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This morning’s dream invited me to enter Silence. I was alone. Soft light-warmth permeated every cell of my being: Tingly with joy all over, like nothing I’ve ever experienced. It seemed to last forever, until jolted back into my old body with its worsening symptoms, but not to fret. In memory, I can return to this exquisite revelation of what is surely to come. Someone loves me with exceeding gentleness—and everyone else, as well.

It happened so subtly—“I’m going home! I’m going home!”—so prompted my spirit emerging from psychic depths, cuing me toward the next diminishment. Never could I have produced such self-talk; its simplicity says it all, so quiet, so low key.

True, for some time increasing weakness, exhaustion, shortness of breath, and muscle loss has further depleted my energy, not without my notice and some angst. Such symptoms correspond to my terminal disease, interstitial lung disease with rheumatoid arthritis. Still the daily dose of Dexamethasone has kept me somewhat functional.

But I’m in a different space, one filled with lightness, color, hope, evidence of more release from the bondage of this existence. No matter that my symptoms will only cease with the death in my body—My attitude, for today, for which I offer thanks to God. Not that there won’t be upheavals before my final breath. Usually there are, so I’m told.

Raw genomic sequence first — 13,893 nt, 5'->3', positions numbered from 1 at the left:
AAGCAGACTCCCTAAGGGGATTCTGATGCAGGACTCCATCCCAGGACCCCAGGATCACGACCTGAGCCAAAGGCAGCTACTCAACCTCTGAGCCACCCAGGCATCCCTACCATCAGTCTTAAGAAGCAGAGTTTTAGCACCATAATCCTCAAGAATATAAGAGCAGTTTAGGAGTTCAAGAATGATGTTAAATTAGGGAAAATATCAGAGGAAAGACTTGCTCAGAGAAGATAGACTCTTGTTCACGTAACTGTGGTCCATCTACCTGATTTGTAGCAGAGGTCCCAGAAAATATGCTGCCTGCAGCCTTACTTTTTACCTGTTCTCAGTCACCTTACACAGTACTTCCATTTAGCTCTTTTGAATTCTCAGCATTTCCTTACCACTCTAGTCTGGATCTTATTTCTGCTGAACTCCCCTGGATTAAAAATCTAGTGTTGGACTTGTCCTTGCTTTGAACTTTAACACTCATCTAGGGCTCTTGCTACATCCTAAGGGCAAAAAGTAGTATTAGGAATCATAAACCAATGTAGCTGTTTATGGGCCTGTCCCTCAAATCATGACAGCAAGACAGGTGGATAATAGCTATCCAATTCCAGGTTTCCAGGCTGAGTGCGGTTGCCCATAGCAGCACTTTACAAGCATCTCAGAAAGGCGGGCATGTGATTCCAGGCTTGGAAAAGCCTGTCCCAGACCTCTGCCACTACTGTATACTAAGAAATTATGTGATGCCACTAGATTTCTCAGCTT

Still, “I’m going home!” That’s all that matters.

 

In the wake of spring rains irresistible puddles swell holes along woodland paths.

 

 

Eighteen-month-old Lily happened upon one, her rubbery legs encircling it with glee. Excitement mounted as the circles narrowed. Then, she paused at the puddle’s edge and jumped, water drenching her boots, her arms flailing at her sides. More circles followed with intervals of pausing and jumping. Instead of retreating to dry ground, she stooped over and rippled the water with a stick, stood up, then did it again. Her mother noted all of this beneath an oatmeal sky, and when Lily tired, gathered her in her arms and headed for home.

A simple story repeated around the world—it spoke of reckless abandon. Fearless, in full motion, focused, her senses totally engaged, Lily yipped with gusto—Certainly a desirable approach to new learning, when starting over.

And do we not start over with the gift of each day?

This prayer from The Big Book of Alcoholics Anonymous fires my attitude: We ask his protection and care with complete abandon.

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